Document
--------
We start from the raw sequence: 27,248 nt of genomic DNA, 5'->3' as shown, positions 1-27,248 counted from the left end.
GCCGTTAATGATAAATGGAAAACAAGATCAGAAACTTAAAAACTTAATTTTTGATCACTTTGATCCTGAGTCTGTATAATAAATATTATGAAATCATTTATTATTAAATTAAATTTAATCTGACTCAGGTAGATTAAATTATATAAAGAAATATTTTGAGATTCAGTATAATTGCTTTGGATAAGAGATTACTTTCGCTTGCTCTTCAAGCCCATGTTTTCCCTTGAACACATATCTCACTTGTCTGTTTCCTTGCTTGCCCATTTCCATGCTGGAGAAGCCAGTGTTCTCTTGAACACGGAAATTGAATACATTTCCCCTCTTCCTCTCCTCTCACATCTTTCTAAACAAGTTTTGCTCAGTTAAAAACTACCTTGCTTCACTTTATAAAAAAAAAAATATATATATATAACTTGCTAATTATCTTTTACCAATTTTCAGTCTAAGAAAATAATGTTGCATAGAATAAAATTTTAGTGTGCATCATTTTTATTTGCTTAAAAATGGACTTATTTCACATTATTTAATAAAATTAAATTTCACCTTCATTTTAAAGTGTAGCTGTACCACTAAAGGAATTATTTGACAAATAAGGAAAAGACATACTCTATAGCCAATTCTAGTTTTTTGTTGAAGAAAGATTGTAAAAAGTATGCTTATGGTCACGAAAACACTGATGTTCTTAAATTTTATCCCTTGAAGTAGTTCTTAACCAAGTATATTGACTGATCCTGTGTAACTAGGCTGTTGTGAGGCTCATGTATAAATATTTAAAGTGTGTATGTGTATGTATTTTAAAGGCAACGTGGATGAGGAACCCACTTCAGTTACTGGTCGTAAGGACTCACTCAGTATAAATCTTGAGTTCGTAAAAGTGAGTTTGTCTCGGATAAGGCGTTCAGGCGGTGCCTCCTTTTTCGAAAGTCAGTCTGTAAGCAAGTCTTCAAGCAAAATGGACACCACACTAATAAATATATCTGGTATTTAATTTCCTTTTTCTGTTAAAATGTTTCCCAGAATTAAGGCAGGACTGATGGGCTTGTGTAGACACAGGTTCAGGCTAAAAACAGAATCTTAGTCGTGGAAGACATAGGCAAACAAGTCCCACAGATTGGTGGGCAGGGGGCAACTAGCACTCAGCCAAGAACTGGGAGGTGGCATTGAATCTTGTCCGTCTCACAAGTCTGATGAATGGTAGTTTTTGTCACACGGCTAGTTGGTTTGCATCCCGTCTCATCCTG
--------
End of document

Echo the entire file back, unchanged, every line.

We start from the raw sequence: 27,248 nt of genomic DNA, 5'->3' as shown, positions 1-27,248 counted from the left end.
GCCGTTAATGATAAATGGAAAACAAGATCAGAAACTTAAAAACTTAATTTTTGATCACTTTGATCCTGAGTCTGTATAATAAATATTATGAAATCATTTATTATTAAATTAAATTTAATCTGACTCAGGTAGATTAAATTATATAAAGAAATATTTTGAGATTCAGTATAATTGCTTTGGATAAGAGATTACTTTCGCTTGCTCTTCAAGCCCATGTTTTCCCTTGAACACATATCTCACTTGTCTGTTTCCTTGCTTGCCCATTTCCATGCTGGAGAAGCCAGTGTTCTCTTGAACACGGAAATTGAATACATTTCCCCTCTTCCTCTCCTCTCACATCTTTCTAAACAAGTTTTGCTCAGTTAAAAACTACCTTGCTTCACTTTATAAAAAAAAAAATATATATATATAACTTGCTAATTATCTTTTACCAATTTTCAGTCTAAGAAAATAATGTTGCATAGAATAAAATTTTAGTGTGCATCATTTTTATTTGCTTAAAAATGGACTTATTTCACATTATTTAATAAAATTAAATTTCACCTTCATTTTAAAGTGTAGCTGTACCACTAAAGGAATTATTTGACAAATAAGGAAAAGACATACTCTATAGCCAATTCTAGTTTTTTGTTGAAGAAAGATTGTAAAAAGTATGCTTATGGTCACGAAAACACTGATGTTCTTAAATTTTATCCCTTGAAGTAGTTCTTAACCAAGTATATTGACTGATCCTGTGTAACTAGGCTGTTGTGAGGCTCATGTATAAATATTTAAAGTGTGTATGTGTATGTATTTTAAAGGCAACGTGGATGAGGAACCCACTTCAGTTACTGGTCGTAAGGACTCACTCAGTATAAATCTTGAGTTCGTAAAAGTGAGTTTGTCTCGGATAAGGCGTTCAGGCGGTGCCTCCTTTTTCGAAAGTCAGTCTGTAAGCAAGTCTTCAAGCAAAATGGACACCACACTAATAAATATATCTGGTATTTAATTTCCTTTTTCTGTTAAAATGTTTCCCAGAATTAAGGCAGGACTGATGGGCTTGTGTAGACACAGGTTCAGGCTAAAAACAGAATCTTAGTCGTGGAAGACATAGGCAAACAAGTCCCACAGATTGGTGGGCAGGGGGCAACTAGCACTCAGCCAAGAACTGGGAGGTGGCATTGAATCTTGTCCGTCTCACAAGTCTGATGAATGGTAGTTTTTGTCACACGGCTAGTTGGTTTGCATCCCGTCTCATCCTG